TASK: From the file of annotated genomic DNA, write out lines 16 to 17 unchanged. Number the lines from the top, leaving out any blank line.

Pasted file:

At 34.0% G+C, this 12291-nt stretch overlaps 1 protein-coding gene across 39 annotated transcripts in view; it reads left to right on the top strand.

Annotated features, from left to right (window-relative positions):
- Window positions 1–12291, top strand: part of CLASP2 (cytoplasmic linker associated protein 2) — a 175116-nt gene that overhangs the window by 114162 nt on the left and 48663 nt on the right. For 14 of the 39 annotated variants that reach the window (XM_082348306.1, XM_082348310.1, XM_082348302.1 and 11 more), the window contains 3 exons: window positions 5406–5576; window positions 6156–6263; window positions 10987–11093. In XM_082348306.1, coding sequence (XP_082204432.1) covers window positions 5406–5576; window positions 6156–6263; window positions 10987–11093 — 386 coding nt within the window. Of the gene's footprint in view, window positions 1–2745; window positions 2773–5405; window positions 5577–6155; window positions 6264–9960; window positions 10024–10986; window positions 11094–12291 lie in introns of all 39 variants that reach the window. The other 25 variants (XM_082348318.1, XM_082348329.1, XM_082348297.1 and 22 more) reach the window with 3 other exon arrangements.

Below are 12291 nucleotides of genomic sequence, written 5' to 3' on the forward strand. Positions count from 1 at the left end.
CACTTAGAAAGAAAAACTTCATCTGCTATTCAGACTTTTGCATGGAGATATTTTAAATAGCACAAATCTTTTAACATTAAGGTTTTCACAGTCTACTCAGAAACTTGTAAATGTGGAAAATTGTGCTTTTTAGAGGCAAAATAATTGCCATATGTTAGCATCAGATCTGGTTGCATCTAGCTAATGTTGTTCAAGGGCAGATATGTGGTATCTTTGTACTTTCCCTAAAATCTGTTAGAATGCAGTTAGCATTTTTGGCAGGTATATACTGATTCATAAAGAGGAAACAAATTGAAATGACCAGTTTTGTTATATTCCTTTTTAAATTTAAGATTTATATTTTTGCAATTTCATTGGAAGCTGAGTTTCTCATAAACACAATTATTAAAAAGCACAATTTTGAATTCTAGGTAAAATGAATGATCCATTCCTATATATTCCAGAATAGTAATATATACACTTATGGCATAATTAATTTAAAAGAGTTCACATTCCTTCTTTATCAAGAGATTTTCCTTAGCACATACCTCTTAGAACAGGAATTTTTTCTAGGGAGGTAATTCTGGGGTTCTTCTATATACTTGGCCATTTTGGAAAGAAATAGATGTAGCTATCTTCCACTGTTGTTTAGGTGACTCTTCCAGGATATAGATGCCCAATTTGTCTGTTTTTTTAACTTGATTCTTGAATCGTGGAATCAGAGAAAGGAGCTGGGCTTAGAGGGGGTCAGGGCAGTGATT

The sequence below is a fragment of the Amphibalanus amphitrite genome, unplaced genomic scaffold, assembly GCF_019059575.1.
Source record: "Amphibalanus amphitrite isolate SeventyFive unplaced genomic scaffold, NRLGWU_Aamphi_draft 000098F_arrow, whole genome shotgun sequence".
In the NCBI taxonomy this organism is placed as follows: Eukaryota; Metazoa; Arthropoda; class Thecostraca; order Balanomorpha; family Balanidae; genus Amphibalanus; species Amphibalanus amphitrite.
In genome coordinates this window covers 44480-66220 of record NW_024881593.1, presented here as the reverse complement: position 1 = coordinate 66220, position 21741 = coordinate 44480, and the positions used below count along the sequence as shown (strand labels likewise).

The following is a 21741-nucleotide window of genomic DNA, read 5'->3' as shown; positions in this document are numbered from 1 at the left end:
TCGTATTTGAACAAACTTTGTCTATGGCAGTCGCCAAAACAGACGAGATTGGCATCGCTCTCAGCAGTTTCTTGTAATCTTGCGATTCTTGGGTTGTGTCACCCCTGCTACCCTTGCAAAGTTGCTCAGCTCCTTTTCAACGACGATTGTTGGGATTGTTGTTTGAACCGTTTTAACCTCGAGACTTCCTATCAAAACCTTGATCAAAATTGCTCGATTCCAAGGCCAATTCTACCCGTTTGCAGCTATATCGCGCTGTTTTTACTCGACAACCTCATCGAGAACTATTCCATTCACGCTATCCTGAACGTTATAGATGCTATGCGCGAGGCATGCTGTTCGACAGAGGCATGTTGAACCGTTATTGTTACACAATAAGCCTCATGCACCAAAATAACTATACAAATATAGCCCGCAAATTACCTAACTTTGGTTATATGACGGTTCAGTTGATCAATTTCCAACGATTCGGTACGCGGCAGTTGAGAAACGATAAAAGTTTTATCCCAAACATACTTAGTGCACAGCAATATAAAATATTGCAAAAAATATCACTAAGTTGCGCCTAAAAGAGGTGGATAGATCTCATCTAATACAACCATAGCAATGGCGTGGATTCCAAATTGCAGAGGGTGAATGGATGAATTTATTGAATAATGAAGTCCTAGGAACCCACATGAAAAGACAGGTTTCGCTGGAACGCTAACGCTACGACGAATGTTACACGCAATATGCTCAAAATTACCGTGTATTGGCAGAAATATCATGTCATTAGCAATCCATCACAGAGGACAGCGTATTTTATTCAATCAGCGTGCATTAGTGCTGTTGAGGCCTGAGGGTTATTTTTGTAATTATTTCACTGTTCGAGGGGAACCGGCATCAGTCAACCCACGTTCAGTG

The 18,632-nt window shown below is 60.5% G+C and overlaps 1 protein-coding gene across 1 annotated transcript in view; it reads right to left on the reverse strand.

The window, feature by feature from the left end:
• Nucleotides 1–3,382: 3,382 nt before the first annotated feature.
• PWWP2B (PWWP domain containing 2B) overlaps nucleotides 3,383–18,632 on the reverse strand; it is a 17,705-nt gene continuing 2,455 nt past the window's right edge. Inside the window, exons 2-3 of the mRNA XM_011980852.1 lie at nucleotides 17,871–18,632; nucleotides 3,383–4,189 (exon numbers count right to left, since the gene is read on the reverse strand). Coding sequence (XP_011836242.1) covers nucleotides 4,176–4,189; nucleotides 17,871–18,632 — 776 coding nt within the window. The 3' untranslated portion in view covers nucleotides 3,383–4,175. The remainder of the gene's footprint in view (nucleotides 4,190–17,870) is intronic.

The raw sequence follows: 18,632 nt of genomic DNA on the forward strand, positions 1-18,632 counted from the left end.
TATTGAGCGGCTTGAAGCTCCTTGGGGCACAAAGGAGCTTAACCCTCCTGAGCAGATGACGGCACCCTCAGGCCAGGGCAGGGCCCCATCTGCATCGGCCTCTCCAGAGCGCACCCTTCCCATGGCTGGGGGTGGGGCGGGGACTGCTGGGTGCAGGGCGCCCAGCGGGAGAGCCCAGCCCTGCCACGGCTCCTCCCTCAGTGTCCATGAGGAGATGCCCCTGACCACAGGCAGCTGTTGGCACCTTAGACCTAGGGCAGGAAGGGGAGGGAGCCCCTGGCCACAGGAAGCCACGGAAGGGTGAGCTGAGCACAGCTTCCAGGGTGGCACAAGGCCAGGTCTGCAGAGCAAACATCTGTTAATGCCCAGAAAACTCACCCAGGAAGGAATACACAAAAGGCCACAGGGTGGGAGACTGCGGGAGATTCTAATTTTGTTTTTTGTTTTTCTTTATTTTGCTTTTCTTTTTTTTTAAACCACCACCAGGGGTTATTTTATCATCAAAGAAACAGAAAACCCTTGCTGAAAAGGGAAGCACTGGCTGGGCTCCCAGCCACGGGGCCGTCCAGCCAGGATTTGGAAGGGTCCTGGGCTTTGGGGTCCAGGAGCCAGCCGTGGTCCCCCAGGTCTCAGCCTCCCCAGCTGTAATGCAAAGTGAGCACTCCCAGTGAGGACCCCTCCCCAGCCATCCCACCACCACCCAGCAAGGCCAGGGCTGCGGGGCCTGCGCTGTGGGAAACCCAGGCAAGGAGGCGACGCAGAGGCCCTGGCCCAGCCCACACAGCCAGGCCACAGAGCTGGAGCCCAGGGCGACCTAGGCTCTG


The raw sequence follows: 18,632 nt of genomic DNA on the forward strand, positions 1-18,632 counted from the left end.
TATTGAGCGGCTTGAAGCTCCTTGGGGCACAAAGGAGCTTAACCCTCCTGAGCAGATGACGGCACCCTCAGGCCAGGGCAGGGCCCCATCTGCATCGGCCTCTCCAGAGCGCACCCTTCCCATGGCTGGGGGTGGGGCGGGGACTGCTGGGTGCAGGGCGCCCAGCGGGAGAGCCCAGCCCTGCCACGGCTCCTCCCTCAGTGTCCATGAGGAGATGCCCCTGACCACAGGCAGCTGTTGGCACCTTAGACCTAGGGCAGGAAGGGGAGGGAGCCCCTGGCCACAGGAAGCCACGGAAGGGTGAGCTGAGCACAGCTTCCAGGGTGGCACAAGGCCAGGTCTGCAGAGCAAACATCTGTTAATGCCCAGAAAACTCACCCAGGAAGGAATACACAAAAGGCCACAGGGTGGGAGACTGCGGGAGATTCTAATTTTGTTTTTTGTTTTTCTTTATTTTGCTTTTCTTTTTTTTTAAACCACCACCAGGGGTTATTTTATCATCAAAGAAACAGAAAACCCTTGCTGAAAAGGGAAGCACTGGCTGGGCTCCCAGCCACGGGGCCGTCCAGCCAGGATTTGGAAGGGTCCTGGGCTTTGGGGTCCAGGAGCCAGCCGTGGTCCCCCAGGTCTCAGCCTCCCCAGCTGTAATGCAAAGTGAGCACTCCCAGTGAGGACCCCTCCCCAGCCATCCCACCACCACCCAGCAAGGCCAGGGCTGCGGGGCCTGCGCTGTGGGAAACCCAGGCAAGGAGGCGACGCAGAGGCCCTGGCCCAGCCCACACAGCCAGGCCACAGAGCTGGAGCCCAGGGCGACCTAGGCTCTG